During the 90s, most companies transitioned from brand new white cardboard to recycled brown cardboard. And just as importantly, they transitioned from petroleum based inks to soy based ink. Now, soy based ink is great for the environment because it biodegrades in the trash, but therein lies the problem. The soybean oil in the ink biodegrades. It goes rancid. The colorful graphics printed on the box will eventually taste and smell a bit off. Not only that, but the recycled paper is going to already contain some rancid ink from the newspaper and boxes that it was made of.

Now, the plastic bags that cereal are packed in are very, very, close to being air- and liquid- tight, but they are not perfect. In the course of sitting on the shelf, they will absorb odors and tastes from the outside world. This includes the smells and tastes of rancid box ink. In order to guard against this, manufacturers add preservatives like BHA/BHT to the box ink. Because the food is also absorbing some of those preservatives in the box, legally, box preservatives are also listed as a food ingredient.

Our societal push to recycle paper and save trees has some odd implications for food packaging.

Ink now has to have preservatives if it is going to be close to food. The plastic bags inside the box also have to be thicker because the boxes that our food are stored in already contains some rotten ink. And finally, we now eat more preservatives in our cereal, because the cereal absorbs some of the box.

  • but is the ink still biodegradable if it has preservatives added to prevent its degradation? – rumtscho Oct 3 '14 at 10:06
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    The ink still breaks down- the preservatives will slow down the process a lot, but it won't stop it completely. Antioxidants, be it vitamin C or BHA/BHT work because they absorb oxygen faster than the material they placed in- but eventually all of the antioxidants will be consumed, and natural decomposition will continue. – Tenway Norsing Oct 3 '14 at 10:33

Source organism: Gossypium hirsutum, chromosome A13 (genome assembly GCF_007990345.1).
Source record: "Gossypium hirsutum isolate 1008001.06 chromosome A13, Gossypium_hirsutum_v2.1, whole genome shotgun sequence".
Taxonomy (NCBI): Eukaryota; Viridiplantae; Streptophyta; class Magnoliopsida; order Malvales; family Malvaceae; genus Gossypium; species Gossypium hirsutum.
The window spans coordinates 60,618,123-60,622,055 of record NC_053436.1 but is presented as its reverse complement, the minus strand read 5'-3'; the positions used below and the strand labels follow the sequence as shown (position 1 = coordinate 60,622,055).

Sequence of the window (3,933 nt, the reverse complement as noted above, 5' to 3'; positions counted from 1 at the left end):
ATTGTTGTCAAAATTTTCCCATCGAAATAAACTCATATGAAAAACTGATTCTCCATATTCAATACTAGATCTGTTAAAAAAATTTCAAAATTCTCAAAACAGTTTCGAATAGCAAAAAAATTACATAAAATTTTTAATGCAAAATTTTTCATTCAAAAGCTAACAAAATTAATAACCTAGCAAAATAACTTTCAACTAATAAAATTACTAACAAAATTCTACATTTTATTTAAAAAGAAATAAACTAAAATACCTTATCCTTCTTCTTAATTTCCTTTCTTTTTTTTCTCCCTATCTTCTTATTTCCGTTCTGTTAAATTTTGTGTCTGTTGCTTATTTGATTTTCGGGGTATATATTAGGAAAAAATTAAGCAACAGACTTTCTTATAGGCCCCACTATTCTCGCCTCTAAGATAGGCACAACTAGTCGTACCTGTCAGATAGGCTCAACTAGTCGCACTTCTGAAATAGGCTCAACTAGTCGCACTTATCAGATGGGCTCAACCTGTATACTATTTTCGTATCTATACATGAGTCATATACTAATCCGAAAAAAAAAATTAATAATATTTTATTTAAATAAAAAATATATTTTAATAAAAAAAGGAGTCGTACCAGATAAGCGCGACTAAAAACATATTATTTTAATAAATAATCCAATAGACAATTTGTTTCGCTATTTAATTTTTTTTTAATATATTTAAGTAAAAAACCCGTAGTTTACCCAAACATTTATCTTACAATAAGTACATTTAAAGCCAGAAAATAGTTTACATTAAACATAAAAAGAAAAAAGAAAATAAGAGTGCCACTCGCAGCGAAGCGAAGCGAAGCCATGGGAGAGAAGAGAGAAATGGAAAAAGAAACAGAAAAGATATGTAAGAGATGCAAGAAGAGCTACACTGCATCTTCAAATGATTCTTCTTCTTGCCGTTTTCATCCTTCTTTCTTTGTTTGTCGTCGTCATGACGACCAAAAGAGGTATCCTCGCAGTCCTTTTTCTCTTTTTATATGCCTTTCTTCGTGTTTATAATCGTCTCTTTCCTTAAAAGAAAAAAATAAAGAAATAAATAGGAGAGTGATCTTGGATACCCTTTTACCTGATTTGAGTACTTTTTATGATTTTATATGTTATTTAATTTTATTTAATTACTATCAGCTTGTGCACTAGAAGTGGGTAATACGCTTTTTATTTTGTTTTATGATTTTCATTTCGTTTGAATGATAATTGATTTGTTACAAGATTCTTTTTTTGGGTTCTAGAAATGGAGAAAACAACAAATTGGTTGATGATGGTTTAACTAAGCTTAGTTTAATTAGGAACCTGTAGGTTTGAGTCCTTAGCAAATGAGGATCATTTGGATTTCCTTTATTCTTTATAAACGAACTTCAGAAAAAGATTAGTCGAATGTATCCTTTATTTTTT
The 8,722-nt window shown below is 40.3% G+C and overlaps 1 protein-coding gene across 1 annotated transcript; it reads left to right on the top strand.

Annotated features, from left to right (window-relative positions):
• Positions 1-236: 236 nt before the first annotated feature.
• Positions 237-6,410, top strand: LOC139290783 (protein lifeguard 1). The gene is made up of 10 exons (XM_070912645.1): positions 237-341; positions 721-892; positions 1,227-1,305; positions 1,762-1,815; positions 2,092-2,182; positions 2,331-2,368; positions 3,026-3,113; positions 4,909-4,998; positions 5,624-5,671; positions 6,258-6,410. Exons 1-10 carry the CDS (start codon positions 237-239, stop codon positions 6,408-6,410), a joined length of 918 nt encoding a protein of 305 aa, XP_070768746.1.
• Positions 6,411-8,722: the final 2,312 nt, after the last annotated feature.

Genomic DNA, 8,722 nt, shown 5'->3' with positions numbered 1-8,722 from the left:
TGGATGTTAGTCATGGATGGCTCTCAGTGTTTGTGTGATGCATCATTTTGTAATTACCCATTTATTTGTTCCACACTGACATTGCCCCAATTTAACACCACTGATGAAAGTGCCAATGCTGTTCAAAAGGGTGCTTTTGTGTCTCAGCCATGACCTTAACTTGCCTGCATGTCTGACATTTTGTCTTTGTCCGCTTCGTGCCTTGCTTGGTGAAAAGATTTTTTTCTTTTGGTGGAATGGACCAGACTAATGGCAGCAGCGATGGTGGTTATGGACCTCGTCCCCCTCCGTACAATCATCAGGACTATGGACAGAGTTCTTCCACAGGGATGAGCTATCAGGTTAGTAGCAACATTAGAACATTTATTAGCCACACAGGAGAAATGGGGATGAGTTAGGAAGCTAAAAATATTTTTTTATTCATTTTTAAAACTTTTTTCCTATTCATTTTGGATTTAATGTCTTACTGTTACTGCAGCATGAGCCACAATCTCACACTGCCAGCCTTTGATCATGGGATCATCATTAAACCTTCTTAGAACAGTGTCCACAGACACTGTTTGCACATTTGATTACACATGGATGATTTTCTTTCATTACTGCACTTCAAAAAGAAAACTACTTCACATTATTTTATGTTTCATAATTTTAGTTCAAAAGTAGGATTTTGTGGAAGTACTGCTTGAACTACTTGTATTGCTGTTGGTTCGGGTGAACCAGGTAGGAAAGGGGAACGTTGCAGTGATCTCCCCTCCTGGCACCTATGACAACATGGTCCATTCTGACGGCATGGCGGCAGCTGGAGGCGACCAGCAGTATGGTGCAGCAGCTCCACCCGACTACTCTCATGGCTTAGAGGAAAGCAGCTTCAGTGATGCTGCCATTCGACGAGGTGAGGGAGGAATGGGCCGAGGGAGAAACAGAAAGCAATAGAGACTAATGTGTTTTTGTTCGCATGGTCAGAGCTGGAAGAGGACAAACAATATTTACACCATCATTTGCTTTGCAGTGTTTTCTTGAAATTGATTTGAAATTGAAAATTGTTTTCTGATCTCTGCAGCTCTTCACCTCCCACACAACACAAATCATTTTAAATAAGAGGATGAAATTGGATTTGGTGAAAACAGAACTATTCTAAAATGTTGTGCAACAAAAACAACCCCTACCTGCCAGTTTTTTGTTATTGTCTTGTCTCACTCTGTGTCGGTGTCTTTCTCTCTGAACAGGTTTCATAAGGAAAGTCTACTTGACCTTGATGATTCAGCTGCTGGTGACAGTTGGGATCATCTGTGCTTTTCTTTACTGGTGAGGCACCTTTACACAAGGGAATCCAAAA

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    This is, incidentally, why BHA/BHT and vitamin A are dangerous in very high concentrations- because they are both fat soluble, they are not excreted from the body very quickly, and the antioxidant action blocks some of the body's natural chemical rxn's. This is why eskimos don't eat much whale and seal liver- too much vitamin A. Conversely, you shouldn't eat too much cardboard box and plastic bag- too much BHA/BHT. – Tenway Norsing Oct 3 '14 at 10:45
  • I should try to remember that next time I'm so hungry I take a bite out of a pizza slice and realize I also got the cardboard holder :P But seriously, very interesting information. – rumtscho Oct 3 '14 at 11:01
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    The BHT is added to the bag, and may also be added to the backside of the cardboard in the form of a thin plastic film. I tried to find some publicly available sources, and this is the best I found- pkt.jinakarn.com/apfa.pdf and google.com/patents/US4880696 – Tenway Norsing Oct 3 '14 at 21:09